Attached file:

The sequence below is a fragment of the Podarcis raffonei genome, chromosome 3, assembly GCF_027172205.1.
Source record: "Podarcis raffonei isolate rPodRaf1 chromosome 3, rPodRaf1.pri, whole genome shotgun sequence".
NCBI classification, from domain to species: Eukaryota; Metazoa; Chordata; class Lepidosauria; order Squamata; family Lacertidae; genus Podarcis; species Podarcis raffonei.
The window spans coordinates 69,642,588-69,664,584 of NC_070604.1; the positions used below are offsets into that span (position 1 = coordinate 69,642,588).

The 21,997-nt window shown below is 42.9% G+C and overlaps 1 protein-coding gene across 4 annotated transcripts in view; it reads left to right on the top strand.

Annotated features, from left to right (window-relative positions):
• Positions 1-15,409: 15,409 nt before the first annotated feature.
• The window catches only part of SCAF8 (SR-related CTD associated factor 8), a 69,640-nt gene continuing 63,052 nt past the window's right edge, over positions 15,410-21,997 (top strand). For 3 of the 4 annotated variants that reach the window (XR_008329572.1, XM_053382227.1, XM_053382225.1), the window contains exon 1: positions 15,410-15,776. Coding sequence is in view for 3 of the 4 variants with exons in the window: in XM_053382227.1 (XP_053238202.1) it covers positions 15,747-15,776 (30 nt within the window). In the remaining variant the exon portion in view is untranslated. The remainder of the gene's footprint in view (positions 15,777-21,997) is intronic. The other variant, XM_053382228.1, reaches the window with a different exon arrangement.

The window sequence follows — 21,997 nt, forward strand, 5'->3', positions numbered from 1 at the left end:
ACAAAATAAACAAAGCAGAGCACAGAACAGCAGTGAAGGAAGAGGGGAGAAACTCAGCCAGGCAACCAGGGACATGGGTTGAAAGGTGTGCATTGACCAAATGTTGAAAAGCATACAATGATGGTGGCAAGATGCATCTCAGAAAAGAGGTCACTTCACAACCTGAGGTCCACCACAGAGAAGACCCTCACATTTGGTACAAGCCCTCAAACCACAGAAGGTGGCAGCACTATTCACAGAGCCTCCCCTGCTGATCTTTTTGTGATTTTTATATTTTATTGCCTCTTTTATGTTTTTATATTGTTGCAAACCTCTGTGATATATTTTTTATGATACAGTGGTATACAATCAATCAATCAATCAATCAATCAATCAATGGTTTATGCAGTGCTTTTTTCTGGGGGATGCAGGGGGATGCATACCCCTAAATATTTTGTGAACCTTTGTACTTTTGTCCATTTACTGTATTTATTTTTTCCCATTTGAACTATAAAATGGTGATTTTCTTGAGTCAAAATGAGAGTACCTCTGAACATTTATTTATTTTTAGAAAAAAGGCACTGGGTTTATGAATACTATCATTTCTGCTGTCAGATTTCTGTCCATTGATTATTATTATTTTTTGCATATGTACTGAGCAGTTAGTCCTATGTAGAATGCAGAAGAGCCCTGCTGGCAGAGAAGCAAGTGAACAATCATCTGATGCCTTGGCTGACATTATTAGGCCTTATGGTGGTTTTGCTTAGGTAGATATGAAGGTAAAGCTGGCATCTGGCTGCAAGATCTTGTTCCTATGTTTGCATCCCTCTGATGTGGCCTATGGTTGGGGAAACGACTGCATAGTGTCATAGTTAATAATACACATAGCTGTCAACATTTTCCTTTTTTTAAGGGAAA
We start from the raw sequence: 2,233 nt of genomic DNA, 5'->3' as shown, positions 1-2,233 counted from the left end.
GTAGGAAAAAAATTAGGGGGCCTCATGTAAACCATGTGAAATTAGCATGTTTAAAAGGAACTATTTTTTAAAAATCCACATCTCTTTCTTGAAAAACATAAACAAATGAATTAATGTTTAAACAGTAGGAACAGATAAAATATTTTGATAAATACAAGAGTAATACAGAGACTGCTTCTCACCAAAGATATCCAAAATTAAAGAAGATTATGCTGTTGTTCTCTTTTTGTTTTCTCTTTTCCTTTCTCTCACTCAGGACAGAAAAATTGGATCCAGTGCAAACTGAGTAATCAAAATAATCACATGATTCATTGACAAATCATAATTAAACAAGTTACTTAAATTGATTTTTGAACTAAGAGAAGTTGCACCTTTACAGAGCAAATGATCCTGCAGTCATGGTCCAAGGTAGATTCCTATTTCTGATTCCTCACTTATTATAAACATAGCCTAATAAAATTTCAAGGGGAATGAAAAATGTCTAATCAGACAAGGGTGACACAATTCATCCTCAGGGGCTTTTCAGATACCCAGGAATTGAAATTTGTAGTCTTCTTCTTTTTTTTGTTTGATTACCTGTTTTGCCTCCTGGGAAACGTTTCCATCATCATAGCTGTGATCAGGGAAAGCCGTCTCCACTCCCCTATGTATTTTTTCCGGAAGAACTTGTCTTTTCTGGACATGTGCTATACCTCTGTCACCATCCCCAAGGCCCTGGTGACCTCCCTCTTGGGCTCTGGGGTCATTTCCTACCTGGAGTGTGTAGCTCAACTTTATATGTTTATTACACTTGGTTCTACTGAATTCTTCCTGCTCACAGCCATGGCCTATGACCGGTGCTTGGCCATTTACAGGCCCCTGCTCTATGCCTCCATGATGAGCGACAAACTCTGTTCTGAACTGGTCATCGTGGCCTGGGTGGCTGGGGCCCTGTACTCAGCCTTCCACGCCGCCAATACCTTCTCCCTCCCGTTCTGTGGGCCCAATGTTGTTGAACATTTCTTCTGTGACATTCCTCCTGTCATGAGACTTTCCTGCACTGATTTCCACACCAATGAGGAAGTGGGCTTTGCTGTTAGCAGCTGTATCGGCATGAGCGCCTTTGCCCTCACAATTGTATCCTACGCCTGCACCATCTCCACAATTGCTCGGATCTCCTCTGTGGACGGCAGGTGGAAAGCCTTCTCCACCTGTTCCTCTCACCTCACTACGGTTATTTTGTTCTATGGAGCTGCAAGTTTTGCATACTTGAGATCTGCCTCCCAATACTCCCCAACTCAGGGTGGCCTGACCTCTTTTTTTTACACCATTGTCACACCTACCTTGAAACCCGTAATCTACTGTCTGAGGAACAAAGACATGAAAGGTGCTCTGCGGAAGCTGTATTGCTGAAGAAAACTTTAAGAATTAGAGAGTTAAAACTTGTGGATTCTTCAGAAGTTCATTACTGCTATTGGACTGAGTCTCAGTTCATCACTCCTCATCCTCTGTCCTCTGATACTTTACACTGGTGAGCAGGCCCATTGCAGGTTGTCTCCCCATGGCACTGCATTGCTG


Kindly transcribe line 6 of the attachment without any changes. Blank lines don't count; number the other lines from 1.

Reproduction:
Annotated features, from left to right (window-relative positions):